Beagle Dog Breed
Food and Nutrition
and General Care Tips
The Most Famous Beagle of All
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Beagle Dogs: Just as Splendid and Precious as Can Be
The Beagle is a small, hardy, sturdily-built hound dog. The
breed was created and is still used as hunting dogs as they
have an amazing sense of smell. Beagles also make great
companion and family dogs as they are very affectionate,
friendly and good with children.
The Beagle has an easy to care for, short, sleek coat that
can be any color. Ordinarily the coat can come in the colors
of black and tan, lemon and white, orange and white, red and
white and tri-color. The coat is medium length, close and
hard to the body.
The Beagle looks somewhat like a miniature version of the
English Foxhound. The broad skull is slightly rounded and
the muzzle is square and straight. The nose has full
nostrils for scenting and is black in color. The Beagle's
ears are wide, long, and pendant. The eye color can be brown
or hazel and characteristically have a pleading or "wistful"
The Beagle has a compact body that is longer than it is
tall. The dog has strong round feet and the tail is carried
high but never curled over the back. This way the tail
provides a scent marker through tall grass so the Beagle can
follow its trail back.
The Beagle, like most hound dogs, has a distinctive howl or
bay of a bark when it is on the hunt. The Beagle's voice is
charming to its owners and fans but can be a nuisance to
neighbors. If left alone too much a Beagle will have a
tendency to bark/bay at strangers or passersby or even howl
On average the male dog can reach between fourteen inches to
sixteen inches (thirty-five to forty-five centimeters) in
height and weigh twenty to twenty-five pounds (nine to
eleven kilograms). The female can reach thirteen to fifteen
inches (thirty-three to thirty-eight centimeters) in height
and twenty to twenty-three pounds (nine to ten kilograms) in
weight. This breed has two height classes because of the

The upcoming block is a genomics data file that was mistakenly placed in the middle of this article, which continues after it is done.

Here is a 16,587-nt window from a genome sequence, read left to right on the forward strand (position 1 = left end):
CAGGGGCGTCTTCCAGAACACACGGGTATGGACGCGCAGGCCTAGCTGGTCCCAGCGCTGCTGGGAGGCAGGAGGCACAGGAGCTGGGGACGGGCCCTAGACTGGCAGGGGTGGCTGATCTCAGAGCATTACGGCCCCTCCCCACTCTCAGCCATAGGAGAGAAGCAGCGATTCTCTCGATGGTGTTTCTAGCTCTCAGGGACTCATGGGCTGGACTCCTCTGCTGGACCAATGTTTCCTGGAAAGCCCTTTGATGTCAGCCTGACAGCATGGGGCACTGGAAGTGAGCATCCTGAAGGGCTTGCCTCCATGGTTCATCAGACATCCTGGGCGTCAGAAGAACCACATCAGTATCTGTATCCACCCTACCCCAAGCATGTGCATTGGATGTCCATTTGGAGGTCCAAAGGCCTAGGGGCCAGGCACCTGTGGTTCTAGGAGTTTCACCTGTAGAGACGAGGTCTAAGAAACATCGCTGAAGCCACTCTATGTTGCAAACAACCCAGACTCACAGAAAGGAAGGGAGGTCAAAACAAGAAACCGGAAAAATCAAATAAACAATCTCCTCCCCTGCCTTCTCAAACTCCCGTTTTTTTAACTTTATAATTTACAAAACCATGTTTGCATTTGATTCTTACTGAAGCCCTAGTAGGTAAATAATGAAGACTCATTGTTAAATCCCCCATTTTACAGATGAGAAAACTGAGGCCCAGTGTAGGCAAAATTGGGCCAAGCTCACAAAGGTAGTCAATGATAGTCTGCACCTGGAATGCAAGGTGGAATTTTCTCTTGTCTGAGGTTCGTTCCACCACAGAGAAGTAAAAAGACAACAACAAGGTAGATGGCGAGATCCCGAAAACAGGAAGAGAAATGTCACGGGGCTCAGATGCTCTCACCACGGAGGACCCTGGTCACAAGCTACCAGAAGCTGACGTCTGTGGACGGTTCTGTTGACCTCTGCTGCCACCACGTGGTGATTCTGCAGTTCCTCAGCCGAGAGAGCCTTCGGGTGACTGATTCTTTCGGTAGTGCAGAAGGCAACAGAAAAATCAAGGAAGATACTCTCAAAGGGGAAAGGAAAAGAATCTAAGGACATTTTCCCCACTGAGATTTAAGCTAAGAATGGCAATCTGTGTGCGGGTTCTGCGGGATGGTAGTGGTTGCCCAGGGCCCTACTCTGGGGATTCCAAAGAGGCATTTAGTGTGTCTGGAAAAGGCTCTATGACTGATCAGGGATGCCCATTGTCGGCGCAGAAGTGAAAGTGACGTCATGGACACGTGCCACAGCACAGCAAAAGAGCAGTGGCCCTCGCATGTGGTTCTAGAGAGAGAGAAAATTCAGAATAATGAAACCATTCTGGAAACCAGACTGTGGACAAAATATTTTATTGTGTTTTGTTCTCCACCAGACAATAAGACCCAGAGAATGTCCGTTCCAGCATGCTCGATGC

variances in their size and weight.
A healthy Beagle can live to be between twelve and fifteen
years of age. This is an average lifespan for dogs in
general. Litters average seven puppies but can be anywhere
between two and fourteen puppies.
Finding the Right Care and Nourishment for the Beagle
Jane R. Bicks, D.V.M.
Big brown eyes, floppy ears, and a desire to please
it's owner make the Beagle one of America's favorite
While Beagles may tend to bark a little too much,
they are certainly easy to care for as long as you
remember to clean the ears 3 to 4 times a week
(see below for recommended product) and brush
their coat daily, distributing the oils throughout.
Beagles seem to do well on all types of food, as
long as they don't eat a lot of it. If dandruff
becomes an issue, change to a better quality food
with a higher quality protein and add a hard or
soft boiled egg daily, or feed a fatty acid treat.
Dating back to the 1300s, the Beagle was first bred
as a hunting companion for small game. His compact,
muscular body, bold attitude and hardy bearing,
come from a blend of various ancient hounds.
In America, the Beagle dates back to colonial days,
when they were imported for hunting rabbits. A weekly
brushing helps to keep their short coat in condition.
Smart, independent and easily bored, they will get
in trouble when unsupervised, and that includes
barking. Beagles come in two varieties: Not to
exceed 13" and Over 13" but not to exceed 15."
My Recommendation for the Luncheon Menu
and Quality Treats for your Beagle
Superb Goodies and Cuisine for Beagles Here
More About Beagles and all
Awesome Gift Items Specially for Beagles
Adorable and So Very Cute Stuffed Plush Beagles
Delightfully Colorful Beagle Calendars
Stuffed Plush Beagle